apology | 

Fine Gael minister Damien English resigns over planning application 14 years ago

‘It is clear to me that I failed to inform Meath County Council about ownership of my house in Castlemartin,’ Damien English said in a statement.

Junior Enterprise minister Damien English. Photo: Gareth Chaney/Collins

Hugh O'Connell and Paul HylandIndependent.ie

Junior Minister Damien English has resigned after questions were raised about a planning application he made 14 years ago.

Mr English said he informed the Taoiseach on Wednesday night of his decision to resign as a Minister of State at the Department of Enterprise, Trade and Employment.

“Yesterday in an online article, questions were raised about my planning application from 14 years ago. I reviewed this application, made in 2008, and it is clear to me that I failed to inform Meath County Council about ownership of my house in Castlemartin,” he said in a statement.

“This was wrong, not up to the standard required and I apologise for doing so.

“I would like to thank the people of Meath West for their ongoing support as their TD. I will continue to serve them and work hard on their behalf in the constituency.

“I thank the Taoiseach and parliamentary colleagues for their support during my time as Minister of State. I will continue to support the Taoiseach and colleagues in Government as they continue to deliver on the programme for Government.

“I would like to recognise the support and sacrifice of Laura and my family at all times.”

Mr English also posted a video statement on social media announcing his resignation.

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Mr English’s resignation follows a story published by The Ditch website on Wednesday which said he did not disclose that he already owned a house in Castlemartin, Co Meath, when making a planning application to Meath County Council to build a one-off rural home in Cookstown in Kells, Co Meath.

The law requires that anyone wishing to apply to build a one-off home must declare that they do not already own a home or owned a home in the past in which they have resided.

Mr English’s planning application said he did not own a dwelling - despite the fact that the long-serving Fine Gael Meath West TD did own the house at Castlemartin, which The Ditch on Monday reported he had not declared on his Dáil register of members’ interests for over ten years.

The Ditch further reported that Mr English had in March 2006, when he was an Opposition TD, spoken about the dangers of not being truthful to a local authority about housing developments.

“A person building a one-off house cannot afford to be cheeky with the council or to take any risks. These people face the full rigour of the law and the council comes down on them if they step sideways,” the Fine Gael TD said in the Dáil in March 2006

In an earlier statement issued on Wednesday, Mr English’s spokesperson argued that Sipo guidelines on compliance with the provisions of the Ethics in Public Office Acts “are clear on the matter”.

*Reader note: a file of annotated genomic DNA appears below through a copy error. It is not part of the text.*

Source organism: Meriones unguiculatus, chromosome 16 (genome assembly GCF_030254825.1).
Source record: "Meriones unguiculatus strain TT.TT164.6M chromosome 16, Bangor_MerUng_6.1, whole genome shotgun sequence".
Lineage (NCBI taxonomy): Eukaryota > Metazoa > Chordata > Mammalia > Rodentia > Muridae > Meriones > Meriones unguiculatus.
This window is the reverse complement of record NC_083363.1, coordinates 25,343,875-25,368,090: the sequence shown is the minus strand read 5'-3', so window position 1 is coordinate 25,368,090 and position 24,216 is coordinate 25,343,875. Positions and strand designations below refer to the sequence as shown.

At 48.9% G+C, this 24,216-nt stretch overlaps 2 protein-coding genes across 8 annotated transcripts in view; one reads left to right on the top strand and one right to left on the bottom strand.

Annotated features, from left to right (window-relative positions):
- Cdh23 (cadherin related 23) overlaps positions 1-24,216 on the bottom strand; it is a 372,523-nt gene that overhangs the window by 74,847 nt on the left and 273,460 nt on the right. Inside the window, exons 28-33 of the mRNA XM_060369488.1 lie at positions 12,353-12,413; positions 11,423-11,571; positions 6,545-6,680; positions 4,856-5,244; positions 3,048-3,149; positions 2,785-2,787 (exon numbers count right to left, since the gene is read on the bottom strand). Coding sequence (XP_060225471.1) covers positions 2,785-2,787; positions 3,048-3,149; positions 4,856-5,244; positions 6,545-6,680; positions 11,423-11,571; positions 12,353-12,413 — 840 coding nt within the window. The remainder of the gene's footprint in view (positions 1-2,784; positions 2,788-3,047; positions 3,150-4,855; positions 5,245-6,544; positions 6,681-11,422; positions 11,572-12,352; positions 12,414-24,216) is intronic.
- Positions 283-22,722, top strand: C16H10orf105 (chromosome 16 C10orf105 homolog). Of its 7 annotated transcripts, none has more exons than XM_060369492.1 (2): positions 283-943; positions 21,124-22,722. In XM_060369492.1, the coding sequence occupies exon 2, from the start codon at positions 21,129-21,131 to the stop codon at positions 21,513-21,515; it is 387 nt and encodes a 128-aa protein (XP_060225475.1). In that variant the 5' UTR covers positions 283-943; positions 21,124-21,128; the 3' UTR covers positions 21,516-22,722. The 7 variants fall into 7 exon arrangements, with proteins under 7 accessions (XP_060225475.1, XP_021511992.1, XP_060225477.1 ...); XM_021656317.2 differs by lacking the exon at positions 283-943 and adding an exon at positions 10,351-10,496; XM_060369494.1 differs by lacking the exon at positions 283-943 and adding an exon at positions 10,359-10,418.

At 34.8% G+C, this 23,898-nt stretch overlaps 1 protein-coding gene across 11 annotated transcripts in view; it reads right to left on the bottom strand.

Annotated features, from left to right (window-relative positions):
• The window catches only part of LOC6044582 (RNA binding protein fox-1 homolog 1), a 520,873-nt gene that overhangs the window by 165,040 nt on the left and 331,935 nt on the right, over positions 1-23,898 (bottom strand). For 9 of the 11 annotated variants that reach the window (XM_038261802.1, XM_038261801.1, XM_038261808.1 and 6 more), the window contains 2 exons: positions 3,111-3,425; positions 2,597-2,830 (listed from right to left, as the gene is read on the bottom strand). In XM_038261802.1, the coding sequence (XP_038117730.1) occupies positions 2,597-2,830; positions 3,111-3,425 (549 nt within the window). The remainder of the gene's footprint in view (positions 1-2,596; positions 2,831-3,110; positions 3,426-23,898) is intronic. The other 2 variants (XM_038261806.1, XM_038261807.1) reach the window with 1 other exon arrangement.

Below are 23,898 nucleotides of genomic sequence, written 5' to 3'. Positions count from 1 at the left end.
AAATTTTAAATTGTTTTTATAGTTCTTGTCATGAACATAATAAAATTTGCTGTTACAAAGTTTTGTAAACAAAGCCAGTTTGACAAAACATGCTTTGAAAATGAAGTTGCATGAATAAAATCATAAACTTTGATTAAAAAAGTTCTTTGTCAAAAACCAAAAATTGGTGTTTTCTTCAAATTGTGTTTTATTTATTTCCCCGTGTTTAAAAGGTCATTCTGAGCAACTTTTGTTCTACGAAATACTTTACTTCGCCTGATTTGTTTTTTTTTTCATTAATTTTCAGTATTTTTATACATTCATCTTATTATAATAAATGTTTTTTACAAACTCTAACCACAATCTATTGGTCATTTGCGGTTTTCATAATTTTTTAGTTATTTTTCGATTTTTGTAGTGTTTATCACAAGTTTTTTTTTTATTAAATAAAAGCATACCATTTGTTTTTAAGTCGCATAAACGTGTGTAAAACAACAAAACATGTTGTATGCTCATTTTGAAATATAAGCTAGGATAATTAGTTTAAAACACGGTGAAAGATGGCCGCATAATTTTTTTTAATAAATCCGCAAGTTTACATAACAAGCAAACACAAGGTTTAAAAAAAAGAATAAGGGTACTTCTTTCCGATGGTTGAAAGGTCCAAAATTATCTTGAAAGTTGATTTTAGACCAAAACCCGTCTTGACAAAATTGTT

They cited guidance which states that an office holder is not required to disclose information “regarding his or her private home or that of a spouse or civil partner, and any subsidiary or ancillary land to such home that is not being used or developed primarily for commercial purposes”.

The guidance further states: “Also excluded is a holiday home and any other private home used by an office holder or his or her family, and any land that is subsidiary or ancillary to it which is required for its amenity or convenience and is not being used or developed primarily for commercial purposes.”

Mr English’s spokesperson added: “As per this guidance from Sipo, the property was not included on the declaration form as it is solely for use by him and his family.”

Prior to Mr English’s resignation, People Before Profit TD Paul Murphy, however, made a formal complaint to Sipo alleging the Fine Gael TD for Meath West breached the Ethics in Public Office Act.

Mr Murphy argues that the matter requires further investigation.

In a statement, Taoiseach Leo Varadkar said he agreed with Mr English’s resignation.

“Last night, Damien English TD offered me his resignation as Minister of State for Employment Affairs, Business and Retail,” he said.

“He informed me that 14 years ago, when applying for planning permission, he made a declaration to Meath County Council that was not correct.

“It was his view given the circumstances that his position was not tenable. I agreed and accepted his resignation.”

Speaking on RTÉ’s Morning Ireland, Minister of State for Integration Joe O'Brien said Mr English’s behaviour “wasn’t up to the standard” expected of elected representatives and he made the “right decision”.

“Well, I think Damien has made the right decision. I learned of the news very recently myself. It's clear that his behaviour wasn't up to the standard of what is expected, rightly expected, of all of us in public office and I think he's made the right decision today. I have to say, I don't know a lot of the detail only the fact that he owns a home that he didn't declare. That's quite a serious omission, and I think he made the right decision to resign today,” he said.

Speaking on the same programme, Sinn Féin leader Mary Lou McDonald said the reshuffled Cabinet is "in some respects following the pattern" of the last one in terms of "ministerial resignations".

"But I think Damien has made the right call," she added.

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